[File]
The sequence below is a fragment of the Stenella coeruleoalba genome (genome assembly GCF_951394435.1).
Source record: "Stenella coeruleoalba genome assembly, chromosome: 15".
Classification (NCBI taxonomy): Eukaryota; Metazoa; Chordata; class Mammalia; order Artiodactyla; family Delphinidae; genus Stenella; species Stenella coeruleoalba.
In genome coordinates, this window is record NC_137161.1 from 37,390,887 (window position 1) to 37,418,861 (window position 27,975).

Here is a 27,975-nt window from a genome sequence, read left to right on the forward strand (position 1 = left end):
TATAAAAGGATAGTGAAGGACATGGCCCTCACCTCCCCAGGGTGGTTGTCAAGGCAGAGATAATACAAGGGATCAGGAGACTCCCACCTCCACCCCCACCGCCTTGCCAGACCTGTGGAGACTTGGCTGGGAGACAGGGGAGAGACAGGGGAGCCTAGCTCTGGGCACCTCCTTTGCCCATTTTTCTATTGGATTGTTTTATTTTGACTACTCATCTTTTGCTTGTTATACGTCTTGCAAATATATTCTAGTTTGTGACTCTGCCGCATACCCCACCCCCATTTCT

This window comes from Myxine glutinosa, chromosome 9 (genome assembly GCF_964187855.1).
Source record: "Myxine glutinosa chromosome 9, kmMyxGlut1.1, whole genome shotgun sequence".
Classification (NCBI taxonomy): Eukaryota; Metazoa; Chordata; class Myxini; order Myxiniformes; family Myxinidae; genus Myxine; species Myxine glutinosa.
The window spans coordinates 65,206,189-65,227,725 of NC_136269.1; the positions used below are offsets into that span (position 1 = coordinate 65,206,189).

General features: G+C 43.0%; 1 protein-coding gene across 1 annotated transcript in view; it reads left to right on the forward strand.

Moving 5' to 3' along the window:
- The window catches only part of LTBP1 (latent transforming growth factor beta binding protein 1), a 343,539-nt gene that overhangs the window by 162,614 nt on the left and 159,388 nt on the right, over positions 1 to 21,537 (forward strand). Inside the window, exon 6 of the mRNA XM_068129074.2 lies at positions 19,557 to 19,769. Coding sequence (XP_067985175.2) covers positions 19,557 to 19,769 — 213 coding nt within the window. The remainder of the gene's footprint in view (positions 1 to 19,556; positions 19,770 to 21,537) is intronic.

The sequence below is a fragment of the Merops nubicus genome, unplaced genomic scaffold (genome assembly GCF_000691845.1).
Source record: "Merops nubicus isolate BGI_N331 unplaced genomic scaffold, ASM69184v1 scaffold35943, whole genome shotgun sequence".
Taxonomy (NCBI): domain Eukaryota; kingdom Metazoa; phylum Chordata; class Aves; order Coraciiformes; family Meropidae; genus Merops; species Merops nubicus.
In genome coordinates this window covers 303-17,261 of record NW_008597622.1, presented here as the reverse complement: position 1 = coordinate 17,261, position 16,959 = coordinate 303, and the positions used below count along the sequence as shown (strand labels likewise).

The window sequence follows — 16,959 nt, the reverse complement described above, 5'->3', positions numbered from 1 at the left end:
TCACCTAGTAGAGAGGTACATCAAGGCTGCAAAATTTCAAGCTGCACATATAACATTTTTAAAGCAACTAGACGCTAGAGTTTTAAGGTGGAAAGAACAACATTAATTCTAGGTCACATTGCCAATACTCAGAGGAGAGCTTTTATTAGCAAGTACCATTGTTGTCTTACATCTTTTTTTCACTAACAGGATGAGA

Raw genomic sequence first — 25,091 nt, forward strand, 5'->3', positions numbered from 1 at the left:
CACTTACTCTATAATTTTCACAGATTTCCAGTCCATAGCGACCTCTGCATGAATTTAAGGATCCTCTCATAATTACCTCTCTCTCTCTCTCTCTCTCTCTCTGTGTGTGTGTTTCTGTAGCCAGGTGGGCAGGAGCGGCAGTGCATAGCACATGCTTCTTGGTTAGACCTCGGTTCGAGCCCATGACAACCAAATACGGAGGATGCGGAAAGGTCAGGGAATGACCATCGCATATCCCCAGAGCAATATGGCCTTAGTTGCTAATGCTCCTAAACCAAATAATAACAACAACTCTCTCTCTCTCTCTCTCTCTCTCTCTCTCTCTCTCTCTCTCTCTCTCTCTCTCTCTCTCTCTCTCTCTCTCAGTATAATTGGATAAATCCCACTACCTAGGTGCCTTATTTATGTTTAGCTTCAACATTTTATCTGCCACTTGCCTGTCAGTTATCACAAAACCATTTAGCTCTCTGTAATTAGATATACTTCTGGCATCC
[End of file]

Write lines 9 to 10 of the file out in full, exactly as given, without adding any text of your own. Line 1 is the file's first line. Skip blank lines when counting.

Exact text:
Classification (NCBI taxonomy): Eukaryota; Metazoa; Chordata; class Myxini; order Myxiniformes; family Myxinidae; genus Myxine; species Myxine glutinosa.
The window spans coordinates 65,206,189-65,227,725 of NC_136269.1; the positions used below are offsets into that span (position 1 = coordinate 65,206,189).